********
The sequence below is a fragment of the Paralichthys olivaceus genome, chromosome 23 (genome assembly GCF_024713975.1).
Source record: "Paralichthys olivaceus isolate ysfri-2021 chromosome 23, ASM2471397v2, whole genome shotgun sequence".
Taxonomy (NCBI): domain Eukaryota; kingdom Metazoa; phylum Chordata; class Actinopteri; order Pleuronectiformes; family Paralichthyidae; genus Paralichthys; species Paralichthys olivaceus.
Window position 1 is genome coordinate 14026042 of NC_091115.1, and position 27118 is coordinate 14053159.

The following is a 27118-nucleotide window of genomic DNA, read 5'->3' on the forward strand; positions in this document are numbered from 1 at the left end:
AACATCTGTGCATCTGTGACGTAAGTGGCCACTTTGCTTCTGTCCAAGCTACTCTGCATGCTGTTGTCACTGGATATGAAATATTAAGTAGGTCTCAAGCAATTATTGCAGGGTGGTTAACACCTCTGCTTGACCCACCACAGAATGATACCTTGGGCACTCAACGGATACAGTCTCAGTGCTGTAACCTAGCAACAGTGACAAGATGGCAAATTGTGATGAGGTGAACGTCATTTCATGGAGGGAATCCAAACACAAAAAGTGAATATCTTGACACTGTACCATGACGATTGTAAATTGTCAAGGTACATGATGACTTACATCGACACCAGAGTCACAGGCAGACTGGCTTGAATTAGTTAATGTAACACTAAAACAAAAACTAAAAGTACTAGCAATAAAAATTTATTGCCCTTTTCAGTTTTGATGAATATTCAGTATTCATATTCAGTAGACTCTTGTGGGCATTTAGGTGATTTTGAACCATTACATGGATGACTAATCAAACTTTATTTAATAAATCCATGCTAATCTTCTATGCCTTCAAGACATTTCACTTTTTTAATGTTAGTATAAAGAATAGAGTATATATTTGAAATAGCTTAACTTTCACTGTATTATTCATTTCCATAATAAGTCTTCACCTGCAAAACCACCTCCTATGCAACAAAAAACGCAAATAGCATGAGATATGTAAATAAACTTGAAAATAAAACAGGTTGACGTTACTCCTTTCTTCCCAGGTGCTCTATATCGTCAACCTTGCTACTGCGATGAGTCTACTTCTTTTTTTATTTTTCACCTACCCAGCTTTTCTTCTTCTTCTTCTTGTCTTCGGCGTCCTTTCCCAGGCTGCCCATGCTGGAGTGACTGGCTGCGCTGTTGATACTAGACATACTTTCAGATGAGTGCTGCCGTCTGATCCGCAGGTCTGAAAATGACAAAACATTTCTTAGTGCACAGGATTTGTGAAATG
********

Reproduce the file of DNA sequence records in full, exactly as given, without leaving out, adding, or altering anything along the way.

The sequence below is a fragment of the Paralichthys olivaceus genome, chromosome 23 (genome assembly GCF_024713975.1).
Source record: "Paralichthys olivaceus isolate ysfri-2021 chromosome 23, ASM2471397v2, whole genome shotgun sequence".
Taxonomy (NCBI): domain Eukaryota; kingdom Metazoa; phylum Chordata; class Actinopteri; order Pleuronectiformes; family Paralichthyidae; genus Paralichthys; species Paralichthys olivaceus.
Window position 1 is genome coordinate 14026042 of NC_091115.1, and position 27118 is coordinate 14053159.

The following is a 27118-nucleotide window of genomic DNA, read 5'->3' on the forward strand; positions in this document are numbered from 1 at the left end:
AACATCTGTGCATCTGTGACGTAAGTGGCCACTTTGCTTCTGTCCAAGCTACTCTGCATGCTGTTGTCACTGGATATGAAATATTAAGTAGGTCTCAAGCAATTATTGCAGGGTGGTTAACACCTCTGCTTGACCCACCACAGAATGATACCTTGGGCACTCAACGGATACAGTCTCAGTGCTGTAACCTAGCAACAGTGACAAGATGGCAAATTGTGATGAGGTGAACGTCATTTCATGGAGGGAATCCAAACACAAAAAGTGAATATCTTGACACTGTACCATGACGATTGTAAATTGTCAAGGTACATGATGACTTACATCGACACCAGAGTCACAGGCAGACTGGCTTGAATTAGTTAATGTAACACTAAAACAAAAACTAAAAGTACTAGCAATAAAAATTTATTGCCCTTTTCAGTTTTGATGAATATTCAGTATTCATATTCAGTAGACTCTTGTGGGCATTTAGGTGATTTTGAACCATTACATGGATGACTAATCAAACTTTATTTAATAAATCCATGCTAATCTTCTATGCCTTCAAGACATTTCACTTTTTTAATGTTAGTATAAAGAATAGAGTATATATTTGAAATAGCTTAACTTTCACTGTATTATTCATTTCCATAATAAGTCTTCACCTGCAAAACCACCTCCTATGCAACAAAAAACGCAAATAGCATGAGATATGTAAATAAACTTGAAAATAAAACAGGTTGACGTTACTCCTTTCTTCCCAGGTGCTCTATATCGTCAACCTTGCTACTGCGATGAGTCTACTTCTTTTTTTATTTTTCACCTACCCAGCTTTTCTTCTTCTTCTTCTTGTCTTCGGCGTCCTTTCCCAGGCTGCCCATGCTGGAGTGACTGGCTGCGCTGTTGATACTAGACATACTTTCAGATGAGTGCTGCCGTCTGATCCGCAGGTCTGAAAATGACAAAACATTTCTTAGTGCACAGGATTTGTGAAATG